"...Muc2 gene expression was found to be significantly lower in the AIN-76A Mod group compared with all other groups and was negatively associated with tumor burden (P ≤ 0.05) (Fig. 5A). Muc6 mRNA was increased in all cancer groups compared with the AIN-76A Mod Noncancer group, but the 24% SF and Western diet groups trended to (P < 0.1) or did display significantly less Muc6 gene expression compared with all other cancer groups (P ≤ 0.05) (Fig. 5B). Overall, Muc6 gene expression was positively associated with tumor number (P ≤ 0.05) (Fig. 5B). No differences in Muc5ac gene expression were found among any of the groups, nor was there any correlation with tumor number (Fig. 5C)."

    "...Because there was no statistically significant difference in any body composition measurements (lean and fat mass and body fat percent) at the start of the study, across any of the groups, only terminal body composition data are presented in Fig. 6A. Lean mass of the AIN-76A Mod group was significantly lower compared with all other groups except compared with the 6% SF group (P ≤ 0.05). In terms of overall fat mass and body fat percent, the AIN-76A Mod group displayed the lowest values compared with all other groups, whereas all HFDs increased body fat levels relative to the AIN-76A Mod and AIN-76A Mod Noncancer groups (P ≤ 0.05). Additionally, among the HFD groups, the consumption of the Western diet produced the greatest accretion of fat mass than any other HFD (P ≤ 0.05). With regard to visceral fat accumulation, the AIN-76A Mod group displayed lower amounts of epididymal, mesentery, retroperitoneal, and total visceral adipose tissue compared with the AIN-76A Mod Noncancer group (P ≤ 0.05) (Fig. 6B). On the other hand, all HFD groups increased all visceral adipose tissue weights relative to the AIN-76A Mod Noncancer group (P ≤ 0.05)."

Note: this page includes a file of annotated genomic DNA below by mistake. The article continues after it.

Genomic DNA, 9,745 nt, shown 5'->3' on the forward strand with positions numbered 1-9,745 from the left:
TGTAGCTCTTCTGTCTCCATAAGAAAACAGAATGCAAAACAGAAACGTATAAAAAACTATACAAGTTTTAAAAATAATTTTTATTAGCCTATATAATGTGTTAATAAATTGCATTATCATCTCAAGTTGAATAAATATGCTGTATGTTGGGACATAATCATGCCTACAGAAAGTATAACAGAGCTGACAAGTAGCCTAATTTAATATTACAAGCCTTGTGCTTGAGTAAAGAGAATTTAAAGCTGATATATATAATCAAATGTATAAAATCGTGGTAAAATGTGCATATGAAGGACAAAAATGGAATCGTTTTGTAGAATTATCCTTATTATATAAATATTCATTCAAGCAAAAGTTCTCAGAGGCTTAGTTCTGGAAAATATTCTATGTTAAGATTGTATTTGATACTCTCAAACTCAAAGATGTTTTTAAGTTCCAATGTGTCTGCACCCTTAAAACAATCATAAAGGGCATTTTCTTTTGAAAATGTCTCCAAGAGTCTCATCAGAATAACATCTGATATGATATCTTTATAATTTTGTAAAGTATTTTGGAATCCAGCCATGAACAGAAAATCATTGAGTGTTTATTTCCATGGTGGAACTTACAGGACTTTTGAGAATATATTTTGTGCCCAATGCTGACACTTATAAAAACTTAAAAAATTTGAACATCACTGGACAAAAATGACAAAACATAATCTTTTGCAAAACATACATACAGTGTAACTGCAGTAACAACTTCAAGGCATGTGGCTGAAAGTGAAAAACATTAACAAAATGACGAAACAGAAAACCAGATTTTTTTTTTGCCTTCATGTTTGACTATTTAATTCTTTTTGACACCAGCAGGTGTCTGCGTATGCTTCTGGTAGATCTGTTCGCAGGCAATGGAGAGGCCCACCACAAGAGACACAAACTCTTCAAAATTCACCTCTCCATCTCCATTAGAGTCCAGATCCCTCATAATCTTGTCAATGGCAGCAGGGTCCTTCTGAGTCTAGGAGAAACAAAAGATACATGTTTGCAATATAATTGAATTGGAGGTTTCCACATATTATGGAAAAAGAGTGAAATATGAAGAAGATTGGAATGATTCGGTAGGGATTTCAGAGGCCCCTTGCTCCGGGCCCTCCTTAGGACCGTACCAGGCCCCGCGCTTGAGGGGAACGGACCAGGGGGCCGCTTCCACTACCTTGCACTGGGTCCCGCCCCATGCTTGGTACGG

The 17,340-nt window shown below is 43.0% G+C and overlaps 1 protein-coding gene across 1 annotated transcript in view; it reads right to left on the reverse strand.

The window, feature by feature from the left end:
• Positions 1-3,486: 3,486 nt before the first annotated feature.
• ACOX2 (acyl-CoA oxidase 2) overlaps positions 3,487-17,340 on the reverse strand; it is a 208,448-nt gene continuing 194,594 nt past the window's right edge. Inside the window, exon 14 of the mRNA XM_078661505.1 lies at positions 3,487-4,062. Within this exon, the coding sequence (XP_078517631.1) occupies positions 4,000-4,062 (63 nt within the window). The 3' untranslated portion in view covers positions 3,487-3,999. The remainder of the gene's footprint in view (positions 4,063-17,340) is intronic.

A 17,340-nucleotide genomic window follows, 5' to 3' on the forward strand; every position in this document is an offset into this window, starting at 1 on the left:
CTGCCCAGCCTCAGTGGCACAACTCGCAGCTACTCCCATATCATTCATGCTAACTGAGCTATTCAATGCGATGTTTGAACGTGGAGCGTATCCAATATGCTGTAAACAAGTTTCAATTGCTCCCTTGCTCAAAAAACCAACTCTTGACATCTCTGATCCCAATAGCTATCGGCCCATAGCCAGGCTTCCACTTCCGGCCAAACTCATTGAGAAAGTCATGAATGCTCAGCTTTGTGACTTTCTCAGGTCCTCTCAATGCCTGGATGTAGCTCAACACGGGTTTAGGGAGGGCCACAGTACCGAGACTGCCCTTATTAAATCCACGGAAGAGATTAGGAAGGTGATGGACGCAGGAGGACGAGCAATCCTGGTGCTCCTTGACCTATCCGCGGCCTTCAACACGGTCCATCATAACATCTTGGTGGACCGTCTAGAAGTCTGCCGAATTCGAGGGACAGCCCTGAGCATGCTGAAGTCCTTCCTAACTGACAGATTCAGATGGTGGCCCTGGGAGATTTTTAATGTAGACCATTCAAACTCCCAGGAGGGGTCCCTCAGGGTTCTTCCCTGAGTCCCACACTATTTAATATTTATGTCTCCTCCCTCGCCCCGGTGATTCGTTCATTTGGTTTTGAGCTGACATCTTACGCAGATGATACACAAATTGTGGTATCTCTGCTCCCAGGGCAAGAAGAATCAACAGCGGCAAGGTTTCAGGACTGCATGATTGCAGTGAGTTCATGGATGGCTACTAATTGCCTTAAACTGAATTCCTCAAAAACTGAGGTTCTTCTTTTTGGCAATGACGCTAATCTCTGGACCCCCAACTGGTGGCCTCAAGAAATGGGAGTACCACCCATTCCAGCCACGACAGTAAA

"...Overall, the adipose tissue of all HFD groups displayed minimal levels of inflammation as evidenced by gene expression analysis of inflammatory markers (Fig. 6C) and tissue staining (Fig. 6D). Specifically, with respect to gene expression of adipose tissue inflammatory markers, only the 6% SF diet increased TNF-α gene expression relative to the AIN-76A Mod and AIN-76A Mod Noncancer groups, whereas all HFDs increased its expression compared with the AIN-76A Mod group only (P ≤ 0.05) (Fig. 6C). Similarly, with respect to F4/80 gene expression, only the 6% SF increased F4/80 expression relative to the AIN-76A Mod and AIN-76A Mod Noncancer groups (P ≤ 0.05); however, no other differences in F4/80 gene expression among the groups were found. CD11c gene expression was upregulated with the consumption of all HFDs relative to the AIN-76A Mod and AIN-76A Mod Noncancer groups (P ≤ 0.05). Among the HFD groups, the 6% SF group displayed a significant increase in CD11c mRNA content relative to the 12% SF diet (P ≤ 0.05). Histologically, although minimal, there was some evidence of F4/80-positive crown-like structures in the adipose tissue of each of the HFD groups (Fig. 6D). We chose to assess insulin resistance using the HOMA index for the AIN-76A Mod Noncancer and AIN-76A Mod groups as well as the group within the HFD groups that produced the greatest body weight and adiposity (the Western diet). No significant difference was found with respect to fasting blood glucose, insulin, or HOMA index between any of these three groups (Fig. 6E)."